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how to discipline very strong-minded 2.5 yo?

(10 Posts)
annady Wed 22-Jul-09 13:32:12


my 2.5 yo dc1 has recently started hitting. nothing unusual in that i understand: it's not hard, is clearly for attention / to vent frustration and it's mainly me who gets it (although on occasion it's been a grandparent, a fellow toddler or our four-month old dc2).

the problem is trying to teach her to say sorry (despite the fact that her speech is very good and she has no problem saying phrases / comprehending issues of a similar nature); and indeed stopping her hitting once she gets into the mood to do it.

when she hits, i take her into another room (although she's so used to this now that she toddles through herself as soon as she's done the deed!) i go down to her level, tell her firmly 'no', and tell her to stay there until she can come and say sorry. she'll come straight through and give everyone involved kisses, cuddles, but she won't say sorry. (she'll also sometimes start hitting again at this juncture).

i know she understands to some degree what she's doing wrong, because i've watched her role-playing with her toys and having them say sorry if they 'hit' each other...

she also won't stay in the room, or corner, i put her in. she thinks it's a game, either laughs or just amuses herself - but she just won't stay where i put her.

should i just keep at it with what i'm doing, or am i expecting too much, or doing the wrong thing?

any advice would be very much appreciated!

a xx

caspercat Wed 22-Jul-09 14:12:25

If she doesn't say sorry when she comes back in the room, i'd put her back again, and again, and again until she does. No attention of any kind until she does. Sorry if that sounds extreme, but hitting (as you know) is a no-no. I did the same with my dd (now 3), and she didn't hit for long.

FimbleHobbs Wed 22-Jul-09 14:32:26

Sounds like you are doing really well as you are. Your consistency is obviously paying off - she clearly knows the rules. She doesn't always follow them (totally normal), but shes got the first step of understanding them, so well done.

The trouble with getting her to say sorry is that, its a hard thing to measure if it has been done 'correctly'. Has it got to be at a certain volume, which a certain tone of voice? A mumbled grumpy 'sorry' is not really acceptable but it easily becomes a battle for her to try and push the boundaries.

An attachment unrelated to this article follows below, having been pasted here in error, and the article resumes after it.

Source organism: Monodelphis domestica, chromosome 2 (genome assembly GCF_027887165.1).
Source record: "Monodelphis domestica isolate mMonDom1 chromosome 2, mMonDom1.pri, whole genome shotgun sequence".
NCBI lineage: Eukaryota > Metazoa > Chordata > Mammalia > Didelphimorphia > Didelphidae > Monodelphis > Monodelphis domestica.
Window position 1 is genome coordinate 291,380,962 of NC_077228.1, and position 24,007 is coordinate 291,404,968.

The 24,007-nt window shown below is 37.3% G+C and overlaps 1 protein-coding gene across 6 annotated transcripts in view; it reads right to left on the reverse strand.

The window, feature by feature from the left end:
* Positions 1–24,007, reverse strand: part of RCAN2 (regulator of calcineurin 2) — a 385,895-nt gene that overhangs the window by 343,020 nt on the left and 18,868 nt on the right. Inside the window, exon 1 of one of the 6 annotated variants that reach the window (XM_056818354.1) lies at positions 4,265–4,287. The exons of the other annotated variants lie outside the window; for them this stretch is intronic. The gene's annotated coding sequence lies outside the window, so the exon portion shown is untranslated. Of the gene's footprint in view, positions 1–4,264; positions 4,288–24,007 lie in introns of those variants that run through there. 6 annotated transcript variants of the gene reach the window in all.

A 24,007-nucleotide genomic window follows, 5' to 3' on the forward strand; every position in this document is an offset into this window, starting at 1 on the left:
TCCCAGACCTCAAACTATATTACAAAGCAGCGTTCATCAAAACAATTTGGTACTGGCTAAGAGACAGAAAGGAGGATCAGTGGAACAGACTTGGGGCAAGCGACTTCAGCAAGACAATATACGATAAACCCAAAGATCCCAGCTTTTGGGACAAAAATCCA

My DC are 4yrs and 2.5yrs and they are pretty good at saying sorry, but if they are reluctant to say it, I offer them another way to show they are sorry (like a hug). Just so that the event is finished with rather than insisting on a sorry and getting a sarcastic/snappy one.

As for sitting where they are put... they just get put back there each time they move anf the time out starts again... its very long and boring but the only way I can think of.

Cheepz Thu 23-Jul-09 15:50:02

with my 2.3 month old he finds himself put in the corner and made to stay there for 2 minutes and then i tell him what he did, ask him if he understands and then tell him to say sorry. once he has said sorry we have a cuddle and go and find something fun to do. i think its about being very clear why they are there and making them stay there for a fixed period and the making sure they understand and say sorry before going back into play / tv / mealtime or whatever. probably sounds harsh but works a dream with mine and he is generally pretty good but can be quite wilful, i have also found a corner with nothing to fiddle with or play with so there is nothing of interest for him at all